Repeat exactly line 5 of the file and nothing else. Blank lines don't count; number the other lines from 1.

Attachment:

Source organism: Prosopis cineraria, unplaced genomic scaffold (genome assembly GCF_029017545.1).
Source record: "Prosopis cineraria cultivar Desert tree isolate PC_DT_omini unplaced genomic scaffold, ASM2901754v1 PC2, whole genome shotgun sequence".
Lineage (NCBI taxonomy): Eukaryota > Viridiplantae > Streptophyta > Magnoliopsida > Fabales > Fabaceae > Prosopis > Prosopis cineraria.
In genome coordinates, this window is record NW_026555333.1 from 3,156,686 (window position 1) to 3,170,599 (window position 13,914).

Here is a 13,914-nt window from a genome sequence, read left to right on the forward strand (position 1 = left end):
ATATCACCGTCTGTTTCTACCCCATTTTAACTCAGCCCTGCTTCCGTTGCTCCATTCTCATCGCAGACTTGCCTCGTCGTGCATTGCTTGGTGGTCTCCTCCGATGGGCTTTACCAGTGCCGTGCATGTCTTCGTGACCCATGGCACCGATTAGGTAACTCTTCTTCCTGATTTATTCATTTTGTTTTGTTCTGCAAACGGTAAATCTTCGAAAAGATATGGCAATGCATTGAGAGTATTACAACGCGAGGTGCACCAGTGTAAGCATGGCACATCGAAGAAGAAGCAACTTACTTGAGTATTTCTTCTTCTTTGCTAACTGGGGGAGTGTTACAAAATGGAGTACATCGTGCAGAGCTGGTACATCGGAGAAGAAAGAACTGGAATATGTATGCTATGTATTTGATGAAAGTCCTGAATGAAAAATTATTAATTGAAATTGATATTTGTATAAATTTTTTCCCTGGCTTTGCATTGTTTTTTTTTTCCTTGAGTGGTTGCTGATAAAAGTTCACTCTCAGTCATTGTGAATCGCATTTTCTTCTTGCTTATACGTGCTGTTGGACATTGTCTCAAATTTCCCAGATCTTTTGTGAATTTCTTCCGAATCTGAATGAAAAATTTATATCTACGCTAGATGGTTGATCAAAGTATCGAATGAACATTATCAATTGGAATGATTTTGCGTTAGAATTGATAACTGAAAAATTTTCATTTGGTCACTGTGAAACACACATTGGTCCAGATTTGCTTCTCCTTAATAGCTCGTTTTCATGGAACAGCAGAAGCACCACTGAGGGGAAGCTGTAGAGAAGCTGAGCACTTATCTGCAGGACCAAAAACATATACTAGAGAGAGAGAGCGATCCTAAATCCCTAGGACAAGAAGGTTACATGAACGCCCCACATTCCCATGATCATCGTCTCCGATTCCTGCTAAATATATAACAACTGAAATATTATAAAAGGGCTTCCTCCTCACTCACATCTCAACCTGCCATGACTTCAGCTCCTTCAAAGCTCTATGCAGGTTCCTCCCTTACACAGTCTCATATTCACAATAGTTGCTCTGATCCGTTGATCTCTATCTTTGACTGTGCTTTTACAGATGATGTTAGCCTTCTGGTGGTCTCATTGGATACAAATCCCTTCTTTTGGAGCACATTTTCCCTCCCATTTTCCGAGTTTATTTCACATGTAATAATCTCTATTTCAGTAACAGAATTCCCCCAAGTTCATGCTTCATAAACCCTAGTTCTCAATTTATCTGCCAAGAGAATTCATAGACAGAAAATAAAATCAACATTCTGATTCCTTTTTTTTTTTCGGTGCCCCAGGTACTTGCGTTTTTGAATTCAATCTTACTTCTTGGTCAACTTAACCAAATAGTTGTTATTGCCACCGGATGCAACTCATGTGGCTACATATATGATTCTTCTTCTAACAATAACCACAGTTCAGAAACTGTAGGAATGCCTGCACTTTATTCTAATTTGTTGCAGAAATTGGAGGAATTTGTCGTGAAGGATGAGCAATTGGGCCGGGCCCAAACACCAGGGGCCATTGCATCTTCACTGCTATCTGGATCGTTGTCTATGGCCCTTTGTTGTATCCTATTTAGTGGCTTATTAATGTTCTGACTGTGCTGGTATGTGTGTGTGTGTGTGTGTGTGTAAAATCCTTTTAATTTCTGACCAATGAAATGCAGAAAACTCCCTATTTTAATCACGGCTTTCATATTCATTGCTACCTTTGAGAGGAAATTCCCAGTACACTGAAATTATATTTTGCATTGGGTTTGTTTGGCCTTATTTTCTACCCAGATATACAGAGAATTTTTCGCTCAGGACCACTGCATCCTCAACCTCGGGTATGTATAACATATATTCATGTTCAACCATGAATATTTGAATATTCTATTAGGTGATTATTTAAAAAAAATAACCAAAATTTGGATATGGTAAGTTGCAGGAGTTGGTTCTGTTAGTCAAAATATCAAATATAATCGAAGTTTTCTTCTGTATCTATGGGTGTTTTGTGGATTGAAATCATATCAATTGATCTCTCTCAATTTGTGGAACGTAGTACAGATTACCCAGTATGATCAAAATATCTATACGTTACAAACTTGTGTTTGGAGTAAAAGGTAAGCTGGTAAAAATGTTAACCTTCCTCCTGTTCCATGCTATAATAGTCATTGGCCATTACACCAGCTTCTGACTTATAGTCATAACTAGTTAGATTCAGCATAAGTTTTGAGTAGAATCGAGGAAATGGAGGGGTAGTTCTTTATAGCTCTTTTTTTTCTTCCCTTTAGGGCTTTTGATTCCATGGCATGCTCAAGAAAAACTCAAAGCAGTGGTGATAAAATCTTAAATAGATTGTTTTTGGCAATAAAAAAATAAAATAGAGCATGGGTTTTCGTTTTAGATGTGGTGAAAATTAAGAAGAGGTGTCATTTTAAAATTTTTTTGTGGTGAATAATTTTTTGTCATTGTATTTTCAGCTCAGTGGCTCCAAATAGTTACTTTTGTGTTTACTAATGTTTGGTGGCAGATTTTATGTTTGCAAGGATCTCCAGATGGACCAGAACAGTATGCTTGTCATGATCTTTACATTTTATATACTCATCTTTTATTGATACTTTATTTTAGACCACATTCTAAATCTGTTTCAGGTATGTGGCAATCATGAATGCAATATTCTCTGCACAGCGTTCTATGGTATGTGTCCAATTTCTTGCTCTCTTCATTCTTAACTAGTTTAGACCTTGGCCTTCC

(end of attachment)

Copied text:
Here is a 13,914-nt window from a genome sequence, read left to right on the forward strand (position 1 = left end):